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The dive site SS Thomas T Tucker is a shoreline rocky reef with a recent wreck in the Southern Peninsula area on the Atlantic Seaboard of the Cape Peninsula, near Cape Town in the Western Cape province of South Africa.


Some of the wreckage of the Thomas T Tucker is on shore
See also: Diving the Cape Peninsula and False Bay#Understand

This ship was wrecked high on the rocks, and parts of the wreckage are visible on shore. Most of the wreckage is in fairly shallow water.


This site is in the Table Mountain National Park Marine Protected Area since 2004. A permit is required.

Photo of a sister ship


The "SS Thomas T. Tucker" (Hull Number 269) was a U.S. liberty ship produced by the Houston Shipbuilding Corporation which ran aground at Olifantsbospunt on November 27, 1942, during heavy fog while on her maiden voyage from New Orleans to Suez, carrying a cargo which included tanks and ammunition.

Class and type: Cargo ship
Displacement: 14,245 long tons
Length: 135 m
Beam: 17.3 m
Draft: 8.5 m
Propulsion: Two oil-fired boilers, triple-expansion steam engine, single screw, 2,500 horsepower (1,864 kW)
Speed: 11 to 11.5 knots
Range: 23,000 miles
Capacity: 10,856 metric tons deadweight (DWT)
Complement: 41 men
Armament: Stern-mounted 4-in deck gun for use against surfaced submarines, variety of anti-aircraft guns


The wreckage is in shallow water. Maximum depth is probably less than 10 m.


Visibility is not often good, as the wreckage is in what is usually the surf zone, and only really divable when the sea is quite flat. However this means that even when the water is fairly dirty, there is still adequate light. Don't expect visibility of more than 5 or 6 metres, and it could be less.


Sandstone reef, fairly flat with narrow jointing crevices, no sand, but quite a bit of gravel in crevices, some gravel quite dark in colour. Wreckage extends beyond the high water mark, so is easy to find.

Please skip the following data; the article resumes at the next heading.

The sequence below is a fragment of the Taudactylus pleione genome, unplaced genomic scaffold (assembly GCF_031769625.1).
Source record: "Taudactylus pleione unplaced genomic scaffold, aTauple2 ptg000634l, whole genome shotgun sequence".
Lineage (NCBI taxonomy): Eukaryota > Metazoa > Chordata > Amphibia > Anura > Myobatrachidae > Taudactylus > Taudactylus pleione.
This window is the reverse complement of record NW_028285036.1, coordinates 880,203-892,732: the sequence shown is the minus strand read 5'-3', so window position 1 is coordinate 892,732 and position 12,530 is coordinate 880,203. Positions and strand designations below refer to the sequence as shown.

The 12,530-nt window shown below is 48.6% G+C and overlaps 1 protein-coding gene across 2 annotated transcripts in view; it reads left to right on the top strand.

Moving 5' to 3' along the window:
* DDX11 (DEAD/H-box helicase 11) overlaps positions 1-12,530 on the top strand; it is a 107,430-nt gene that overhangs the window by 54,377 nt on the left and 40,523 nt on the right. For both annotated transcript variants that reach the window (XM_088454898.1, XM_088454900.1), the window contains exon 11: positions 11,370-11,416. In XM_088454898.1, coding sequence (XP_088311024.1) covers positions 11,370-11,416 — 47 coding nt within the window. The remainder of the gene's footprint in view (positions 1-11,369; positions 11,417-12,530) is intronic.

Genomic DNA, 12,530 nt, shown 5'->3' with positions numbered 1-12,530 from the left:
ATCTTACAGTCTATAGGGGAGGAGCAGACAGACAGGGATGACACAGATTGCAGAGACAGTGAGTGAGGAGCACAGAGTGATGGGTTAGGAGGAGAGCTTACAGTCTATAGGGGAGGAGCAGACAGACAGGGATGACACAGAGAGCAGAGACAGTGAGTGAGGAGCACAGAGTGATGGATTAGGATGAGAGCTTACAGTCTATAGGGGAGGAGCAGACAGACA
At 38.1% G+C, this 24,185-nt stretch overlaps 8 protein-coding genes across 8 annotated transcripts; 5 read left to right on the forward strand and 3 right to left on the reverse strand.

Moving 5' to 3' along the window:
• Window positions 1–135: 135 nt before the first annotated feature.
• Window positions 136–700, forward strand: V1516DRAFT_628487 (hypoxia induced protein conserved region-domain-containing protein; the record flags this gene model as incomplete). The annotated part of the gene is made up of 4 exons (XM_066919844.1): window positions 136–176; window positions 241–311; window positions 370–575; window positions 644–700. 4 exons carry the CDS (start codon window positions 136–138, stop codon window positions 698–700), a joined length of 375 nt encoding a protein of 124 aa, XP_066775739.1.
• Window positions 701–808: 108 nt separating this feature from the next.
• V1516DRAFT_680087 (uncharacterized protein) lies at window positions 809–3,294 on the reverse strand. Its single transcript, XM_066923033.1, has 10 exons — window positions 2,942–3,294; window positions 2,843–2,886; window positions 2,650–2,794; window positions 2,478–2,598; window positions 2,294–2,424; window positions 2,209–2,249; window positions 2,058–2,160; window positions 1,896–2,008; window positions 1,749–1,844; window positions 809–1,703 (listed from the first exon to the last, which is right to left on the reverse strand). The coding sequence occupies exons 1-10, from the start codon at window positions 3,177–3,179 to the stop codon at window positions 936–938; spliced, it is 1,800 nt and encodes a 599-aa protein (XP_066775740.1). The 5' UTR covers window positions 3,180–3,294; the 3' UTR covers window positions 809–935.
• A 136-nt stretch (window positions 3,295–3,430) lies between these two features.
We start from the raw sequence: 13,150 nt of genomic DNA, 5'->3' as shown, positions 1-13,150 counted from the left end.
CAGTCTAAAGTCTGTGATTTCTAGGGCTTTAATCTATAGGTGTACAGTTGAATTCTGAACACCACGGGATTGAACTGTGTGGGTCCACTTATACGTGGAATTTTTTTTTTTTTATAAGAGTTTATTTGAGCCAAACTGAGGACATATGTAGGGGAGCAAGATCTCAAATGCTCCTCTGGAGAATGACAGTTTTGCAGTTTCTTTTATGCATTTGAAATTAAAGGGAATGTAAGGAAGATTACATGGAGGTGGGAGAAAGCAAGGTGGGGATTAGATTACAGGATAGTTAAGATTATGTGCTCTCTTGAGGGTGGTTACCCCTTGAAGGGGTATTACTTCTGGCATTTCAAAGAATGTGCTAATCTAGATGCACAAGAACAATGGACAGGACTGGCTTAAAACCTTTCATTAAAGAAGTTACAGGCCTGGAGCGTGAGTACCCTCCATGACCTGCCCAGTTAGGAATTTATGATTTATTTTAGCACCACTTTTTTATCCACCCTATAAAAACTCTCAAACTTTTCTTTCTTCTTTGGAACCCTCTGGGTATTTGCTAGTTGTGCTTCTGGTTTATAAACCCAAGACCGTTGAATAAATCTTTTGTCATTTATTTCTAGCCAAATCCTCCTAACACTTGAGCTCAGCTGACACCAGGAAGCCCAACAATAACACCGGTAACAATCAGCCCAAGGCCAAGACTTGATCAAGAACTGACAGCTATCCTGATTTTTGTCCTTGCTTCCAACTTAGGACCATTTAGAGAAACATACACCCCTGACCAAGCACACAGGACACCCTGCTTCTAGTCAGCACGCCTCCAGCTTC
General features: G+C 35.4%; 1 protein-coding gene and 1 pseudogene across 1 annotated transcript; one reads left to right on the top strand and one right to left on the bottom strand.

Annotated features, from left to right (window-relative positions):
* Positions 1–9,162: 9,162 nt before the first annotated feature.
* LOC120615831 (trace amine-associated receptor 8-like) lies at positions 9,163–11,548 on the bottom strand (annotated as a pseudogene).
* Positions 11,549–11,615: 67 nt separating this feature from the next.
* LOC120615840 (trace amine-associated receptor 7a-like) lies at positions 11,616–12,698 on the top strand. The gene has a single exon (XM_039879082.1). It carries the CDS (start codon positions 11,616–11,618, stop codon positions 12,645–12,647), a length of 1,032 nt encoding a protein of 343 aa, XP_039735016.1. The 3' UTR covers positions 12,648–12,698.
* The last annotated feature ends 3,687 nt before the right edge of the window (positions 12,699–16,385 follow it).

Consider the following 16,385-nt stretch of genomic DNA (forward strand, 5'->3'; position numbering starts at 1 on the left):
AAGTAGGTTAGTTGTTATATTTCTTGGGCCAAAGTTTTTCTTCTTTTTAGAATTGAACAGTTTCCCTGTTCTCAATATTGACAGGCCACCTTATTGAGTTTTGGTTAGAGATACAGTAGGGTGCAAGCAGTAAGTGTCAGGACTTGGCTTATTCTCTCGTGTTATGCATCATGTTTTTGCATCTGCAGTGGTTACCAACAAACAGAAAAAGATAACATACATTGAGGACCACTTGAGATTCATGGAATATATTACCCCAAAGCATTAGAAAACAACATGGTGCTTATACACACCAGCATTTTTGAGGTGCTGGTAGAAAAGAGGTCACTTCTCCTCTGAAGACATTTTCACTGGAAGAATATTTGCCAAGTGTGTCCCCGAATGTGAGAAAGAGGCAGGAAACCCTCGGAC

Geology: The reef is Ordovician sandstone of the Peninsula formation. Strike os probably east-west, Dip nearly flat, south.


The site is very exposed to wind and sea from the north west to south west, so should be dived only in exceptionally flat seas. The site is protected from south easterly seas, though it will catch the wind, but if a westerly swell picks up you will have to leave before it gets too rough.

The site is most likely to be diveable in late spring and summer but there may be occasional opportunities at other times.

Get in[edit]

See also: Diving the Cape Peninsula and False Bay#Boat dives

The site is only accessible by boat, as there are no roads providing reasonable shore access. It is 11.2 km from the slipway at the old crayfish factory north of Scarborough, about 17.1 km from the launch site at Kommetjie and 27.5 km from Hout Bay harbour slipway.


Marine life[edit]

See also: Diving the Cape Peninsula and False Bay#The marine ecology

Big ecklonia forests, lots of small red and brown saweeds and heavy coralline encrustation on wreckage. Sheltered areas under wreckage have more variety


Fragmentary wreckage of a steel steamer.


Don't take a big expensive camera to this site, particularly if it has external strobes, unless the sea is extremely flat. A small pocket camera will be easier to protect in the surge, and easier to hold still to frame a shot.

Suggested Routes[edit]

No particular routes recommended.

Stay safe[edit]

See also: Diving the Cape Peninsula and False Bay#Stay safe


Strong surge.


No special skills required.


See also: Diving the Cape Peninsula and False Bay#Equipment

No special equipment recommended


SS Thomas T Tucker wreck and nearby dive sites. The orange line is the border of the Cape of Good Hope restricted area

Back to the Alphabetical list of sites, or list of dive sites in the Atlantic South Peninsula area

Other regional dive sites:

This dive guide to SS Thomas T Tucker is a usable article. It has information on location and equipment as well as some complete entries on what to see. An adventurous person could use this article, but please feel free to improve it by editing the page.